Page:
Coastal Commission staff looking at Children’s Pool jurisdiction issue

By Dave Schwab
Staff Writer

The debate over whether the Children’s Pool rope barrier should be up year-round has taken another bounce — this time to the California Coastal Commission.

Crews were out early at Children's Pool on Dec. 15 putting a rope barrier up for the seals pupping season. Photo: Dave Schwab

Lee McEachern, district regulatory supervisor for the San Diego Coastal Commission’s District Office, confirmed Tuesday that the San Diego City Attorney’s office has requested that the state commission’s mapping unit do a boundary determination to establish whether Children’s Pool falls within its purview. He added the staff is working on the request.

It appears that the Coastal Commission’s role may play a part in the San Diego Planning Commission’s next move.

Last week after the city’s planning commission held a public hearing and discussed a judge’s ruling that they should reconsider the matter, they took no action. Following the session, a source said it was uncertain whether the commission would rehear the issue because the California Coastal Commission may have jurisdiction.

Related posts:

  1. City Council votes 6-0 to ban dogs at Children’s Pool
  2. SeaWorld staff treating injured seal from La Jolla’s Children’s Pool
  3. Appeal of year-round rope barrier at Children’s Pool is Dec. 9
  4. Judge sends seal rope matter back to Planning Commission
  5. Seal pup rescued at Children’s Pool dies

Short URL: http://www.lajollalight.com/?p=47853

Posted by Dave Schwab on Aug 10, 2011. Filed under La Jolla, News. You can follow any responses to this entry through the RSS 2.0. You can leave a response or trackback to this entry

3 Comments for “Coastal Commission staff looking at Children’s Pool jurisdiction issue”

  1. SD Diver

    Looks like the city is playing hot potato…

  2. Califia

    More like the City Attorney wondering "How can we win by losing this case?

  3. Ryan

    DECLARATION OF DOYLE A. HANAN, PH.D
    I declare that I am competent to testify about the following facts, of which I have personal knowledge:
    1. I have over 35 years of experience as a research biologist, project leader, supervisor, and educator, specializing in marine mammals and harbor seals. Currently, I am self-employed as a private consultant and Chief Scientist for Hanan & Associates, Inc. Prior to this position, I worked for the California Department of Fish and Game from 1974 to 2000. In 1984, I became the California Department of Fish and Game Associate Marine Biologist in charge of Marine Biologist, I was responsible for research and management of sport and commercial fisheries and marine mammals.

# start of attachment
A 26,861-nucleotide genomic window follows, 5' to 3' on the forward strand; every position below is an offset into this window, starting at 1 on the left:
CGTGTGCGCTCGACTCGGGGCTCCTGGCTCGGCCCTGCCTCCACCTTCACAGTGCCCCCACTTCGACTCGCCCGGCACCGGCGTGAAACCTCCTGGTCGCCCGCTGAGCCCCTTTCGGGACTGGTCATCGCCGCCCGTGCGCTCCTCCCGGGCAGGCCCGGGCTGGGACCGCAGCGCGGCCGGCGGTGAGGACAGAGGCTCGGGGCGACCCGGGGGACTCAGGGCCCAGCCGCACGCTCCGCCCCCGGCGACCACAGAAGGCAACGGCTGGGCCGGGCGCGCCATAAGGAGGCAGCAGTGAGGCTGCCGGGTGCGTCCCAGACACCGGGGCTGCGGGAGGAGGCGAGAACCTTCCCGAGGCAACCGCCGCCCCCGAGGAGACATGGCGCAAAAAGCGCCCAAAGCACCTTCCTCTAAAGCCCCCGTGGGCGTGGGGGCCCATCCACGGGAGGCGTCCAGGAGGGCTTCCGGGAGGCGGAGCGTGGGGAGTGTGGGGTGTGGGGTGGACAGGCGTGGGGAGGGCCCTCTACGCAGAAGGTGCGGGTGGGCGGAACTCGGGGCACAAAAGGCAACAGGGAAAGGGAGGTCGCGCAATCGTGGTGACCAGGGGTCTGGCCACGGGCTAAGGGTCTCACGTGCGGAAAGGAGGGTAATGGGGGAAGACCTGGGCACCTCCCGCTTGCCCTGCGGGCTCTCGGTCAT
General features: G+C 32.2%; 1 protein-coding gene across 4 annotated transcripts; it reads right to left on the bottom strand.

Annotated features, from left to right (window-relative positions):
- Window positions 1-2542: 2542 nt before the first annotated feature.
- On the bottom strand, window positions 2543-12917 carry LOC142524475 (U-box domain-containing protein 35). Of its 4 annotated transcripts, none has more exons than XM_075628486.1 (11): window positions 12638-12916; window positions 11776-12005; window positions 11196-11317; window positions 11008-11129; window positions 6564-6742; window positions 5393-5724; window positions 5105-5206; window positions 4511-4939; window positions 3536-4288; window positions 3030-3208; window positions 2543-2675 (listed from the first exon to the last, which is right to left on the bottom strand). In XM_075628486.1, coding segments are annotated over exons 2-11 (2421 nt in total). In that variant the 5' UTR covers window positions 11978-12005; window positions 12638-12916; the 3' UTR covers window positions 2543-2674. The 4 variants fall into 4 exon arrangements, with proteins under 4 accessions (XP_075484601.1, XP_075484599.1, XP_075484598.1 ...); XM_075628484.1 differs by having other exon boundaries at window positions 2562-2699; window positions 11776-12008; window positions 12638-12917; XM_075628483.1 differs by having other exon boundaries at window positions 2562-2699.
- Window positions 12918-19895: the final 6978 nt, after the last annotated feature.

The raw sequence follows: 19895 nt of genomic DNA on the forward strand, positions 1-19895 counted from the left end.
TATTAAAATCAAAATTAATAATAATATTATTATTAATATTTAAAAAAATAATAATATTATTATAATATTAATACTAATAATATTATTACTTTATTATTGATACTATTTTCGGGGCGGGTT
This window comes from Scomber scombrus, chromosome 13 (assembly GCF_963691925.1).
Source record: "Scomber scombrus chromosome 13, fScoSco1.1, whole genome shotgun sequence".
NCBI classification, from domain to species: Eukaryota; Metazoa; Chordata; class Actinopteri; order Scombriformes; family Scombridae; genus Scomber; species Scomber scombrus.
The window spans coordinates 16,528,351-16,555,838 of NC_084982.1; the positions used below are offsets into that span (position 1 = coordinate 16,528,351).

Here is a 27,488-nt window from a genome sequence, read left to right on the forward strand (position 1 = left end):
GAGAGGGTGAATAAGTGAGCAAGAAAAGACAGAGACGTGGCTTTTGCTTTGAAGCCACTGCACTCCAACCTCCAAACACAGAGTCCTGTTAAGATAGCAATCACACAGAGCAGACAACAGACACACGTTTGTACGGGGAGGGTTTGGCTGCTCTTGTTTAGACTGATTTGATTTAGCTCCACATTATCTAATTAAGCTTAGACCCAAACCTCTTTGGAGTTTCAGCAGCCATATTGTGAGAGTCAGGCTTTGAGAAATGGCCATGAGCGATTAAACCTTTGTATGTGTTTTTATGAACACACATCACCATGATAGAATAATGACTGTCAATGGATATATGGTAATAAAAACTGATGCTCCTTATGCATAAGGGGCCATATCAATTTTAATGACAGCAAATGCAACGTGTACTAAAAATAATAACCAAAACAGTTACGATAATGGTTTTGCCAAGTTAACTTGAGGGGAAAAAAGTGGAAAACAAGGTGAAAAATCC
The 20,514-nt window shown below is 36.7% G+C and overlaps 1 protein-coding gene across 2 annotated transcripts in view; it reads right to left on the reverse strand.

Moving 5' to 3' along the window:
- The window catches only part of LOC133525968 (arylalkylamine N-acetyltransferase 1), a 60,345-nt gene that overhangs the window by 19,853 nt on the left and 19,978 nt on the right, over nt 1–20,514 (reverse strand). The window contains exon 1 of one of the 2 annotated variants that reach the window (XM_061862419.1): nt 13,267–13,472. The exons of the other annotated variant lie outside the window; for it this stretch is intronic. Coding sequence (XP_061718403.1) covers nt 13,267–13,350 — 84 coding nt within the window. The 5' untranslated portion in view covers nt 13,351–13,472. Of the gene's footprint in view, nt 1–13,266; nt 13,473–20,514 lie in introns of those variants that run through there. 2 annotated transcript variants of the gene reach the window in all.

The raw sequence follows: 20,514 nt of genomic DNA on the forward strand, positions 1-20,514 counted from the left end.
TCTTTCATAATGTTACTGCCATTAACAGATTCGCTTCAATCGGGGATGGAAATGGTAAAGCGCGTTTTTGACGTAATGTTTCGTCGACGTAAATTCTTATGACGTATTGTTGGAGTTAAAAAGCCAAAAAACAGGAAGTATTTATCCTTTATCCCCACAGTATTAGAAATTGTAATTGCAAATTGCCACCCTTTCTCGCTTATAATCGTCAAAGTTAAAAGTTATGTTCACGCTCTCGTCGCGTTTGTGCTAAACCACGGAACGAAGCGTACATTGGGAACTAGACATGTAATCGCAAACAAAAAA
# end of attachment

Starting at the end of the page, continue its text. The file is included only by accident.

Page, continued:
8. I have personally visited Children’s Pool both before and after the advisory rope was removed.
    9. Since the 1920’s, the population of harbor seals on the West Coast and Southern California has steadily increased. Harbor seals are currently near their Optimum Sustainable Population level (OSP) in California and are approaching carrying capacity. They are one of the most commonly seen marine mammals along the West Coast of North America. In California, there are at least 1000 hauling sites. My most recent research has shown that the number of harbor seals in California has likely been under-estimated. Harbor seals have been documented to be present at Children’s Pool since at least 1979.
    11. Based upon my personal observation of numerous seal colonies along the West Coast, I have observed that the harbor seals located at Children’s Pool are unusually tolerant to human contact. Generally, harbor seals are skittish and have the tendency to react or flush into the water at the slightest movement or sound. In my personal observations of the harbor seals at Children’s Pool, I observed that the harbor seals there did not react to human behavior that normally would disturb harbor seals (such as laughing, clapping, stomping, climbing, snorkeling, swimming, and wading).
    12. At Children’s Pool, harbor seal pupping season is approximately from January through April, with some births possibly occurring in December and May. The pupping season likely peaks in February or March. When a pup is born on land, the birthing female usually encourages the pup into the water within an hour of its birth.
    13. It is normal for there to be some premature harbor seal pup births and pup abandonment. There are many possible reasons for these occurrences. For example, a female may reject a pup if something is biologically wrong with the pup. Based upon my experience tagging seals, during pupping season, it is my professional opinion that interaction with humans is not likely to be a significant cause of seal pup abandonment.
    14. As the population of harbor seals increases towards carrying capacity, it would be expected that the harbor seal and pup mortality rate would increase. It would also be expected that the number of pup abandonments would increase.
    15. There are many rookery sites (where harbor seal pups are born) other than Children’s Pool in Southern California, and all along the West Coast. If the harbor seals were to abandon the Children’s Pool site, they would likely move to another site and continue to survive and give birth to pups.
    16. In my professional opinion, the continued use of Children’s Pool by harbor seals is not critical for the survival of the harbor seals present at Children’s Pool or the harbor seal population as a whole.
    17. In my professional opinion, the presence of the advisory rope is not critical to the survival of the harbor seals present at Children’s Pool or the harbor seal population as a whole.
    I declare under penalty of perjury under the laws of the State of California that the foregoing is true and correct to my own personal knowledge.

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